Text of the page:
Last Friday, capping a week of consequential decisions — including a devastating ruling for higher education — the U.S. Supreme Court ruled that President Joe Biden’s student loan forgiveness plan was unconstitutional.
In a 6-3 decision on a case challenging Biden’s authority to cancel some $430 billion in student loan debt, the Supreme Court ensured nearly 1.4 million Texans who were poised to have some or all of their student debt forgiven will now have to resume payments on their loan balances.
The court’s conservative justices, led by Chief Justice John Roberts, sided with six Republican-led states that alleged Biden overstepped his authority in rolling out the plan that would have lightened the load of 43 million Americans.
The Biden Administration’s plan would have forgiven up to $10,000 in federal student debt for Americans who make less than $125,000 per year and up to $20,000 for the recipients of federal Pell grants.
The administration claimed authority to do so under a 2003 federal law — the Higher Education Relief Opportunities for Students Act, or HEROES Act — which lets the education secretary “waive or modify” student financial assistance during war or national emergencies.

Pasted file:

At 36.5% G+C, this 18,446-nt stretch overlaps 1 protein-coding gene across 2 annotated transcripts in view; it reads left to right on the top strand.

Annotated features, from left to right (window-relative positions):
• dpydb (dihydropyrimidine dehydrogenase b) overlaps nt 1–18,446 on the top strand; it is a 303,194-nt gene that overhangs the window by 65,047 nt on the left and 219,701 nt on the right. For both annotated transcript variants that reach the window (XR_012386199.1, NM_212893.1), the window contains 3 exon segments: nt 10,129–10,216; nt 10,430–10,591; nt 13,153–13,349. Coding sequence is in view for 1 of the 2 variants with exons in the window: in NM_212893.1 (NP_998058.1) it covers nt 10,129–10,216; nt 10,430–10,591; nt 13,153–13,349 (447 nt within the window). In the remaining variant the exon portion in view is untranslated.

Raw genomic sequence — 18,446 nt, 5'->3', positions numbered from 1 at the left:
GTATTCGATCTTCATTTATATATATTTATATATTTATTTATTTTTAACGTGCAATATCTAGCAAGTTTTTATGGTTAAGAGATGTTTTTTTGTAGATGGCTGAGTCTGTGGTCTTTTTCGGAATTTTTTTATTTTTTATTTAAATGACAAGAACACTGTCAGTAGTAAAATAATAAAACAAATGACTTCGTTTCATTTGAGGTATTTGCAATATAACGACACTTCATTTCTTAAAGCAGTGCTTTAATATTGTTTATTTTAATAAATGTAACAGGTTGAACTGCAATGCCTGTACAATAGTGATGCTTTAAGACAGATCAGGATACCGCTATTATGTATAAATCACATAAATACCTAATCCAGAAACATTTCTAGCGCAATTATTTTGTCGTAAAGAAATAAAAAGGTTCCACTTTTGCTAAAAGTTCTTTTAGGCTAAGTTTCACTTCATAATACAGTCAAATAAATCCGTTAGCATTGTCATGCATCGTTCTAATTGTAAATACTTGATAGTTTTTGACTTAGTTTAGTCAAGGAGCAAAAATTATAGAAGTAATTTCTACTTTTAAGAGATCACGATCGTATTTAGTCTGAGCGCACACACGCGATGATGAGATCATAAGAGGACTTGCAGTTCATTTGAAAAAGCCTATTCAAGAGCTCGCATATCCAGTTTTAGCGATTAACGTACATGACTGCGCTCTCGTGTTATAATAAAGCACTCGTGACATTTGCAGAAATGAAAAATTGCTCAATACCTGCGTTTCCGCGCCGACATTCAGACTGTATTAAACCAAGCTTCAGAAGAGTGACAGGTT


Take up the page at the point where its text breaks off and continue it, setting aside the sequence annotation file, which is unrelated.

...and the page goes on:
What’s Next on Student Debt
In responding to the court’s decision, Biden also announced a new plan of attack to complete his campaign promise of providing relief to borrowers.
“Today’s decision has closed one path. Now we’re going to pursue another,” Biden said, announcing steps being taken under the Higher Education Act. “I’m never going to stop fighting for you. We’ll use every tool at our disposal to get you the student debt relief you need — and reach your dreams.”
The Higher Education Act (HEA) of 1965 provides government-backed student loans and grants the Department of Education the ability to “compromise, waive, or release loans.” Secretary of Education Miguel Cardona has been tasked with creating a legal workaround for debt forgiveness using his authority under the HEA.
In the interim, the Biden Administration is working to implement an income-driven repayment plan and establish a 12-month “on-ramp” period to help borrowers when student loan repayments resume in October. That transitional plan is intended to prevent lenders from immediately reporting missed payments to credit agencies.
What You Need to Know
Nothing in this decision changes what is happening with the Public Service Loan Forgiveness program.
You are still able to set up income-driven repayment plans through the overhauled PSLF program. Additionally, you can still take advantage of a limited-time waiver to have your previously ineligible payments counted toward PSLF, but you must act before Dec. 31, 2023.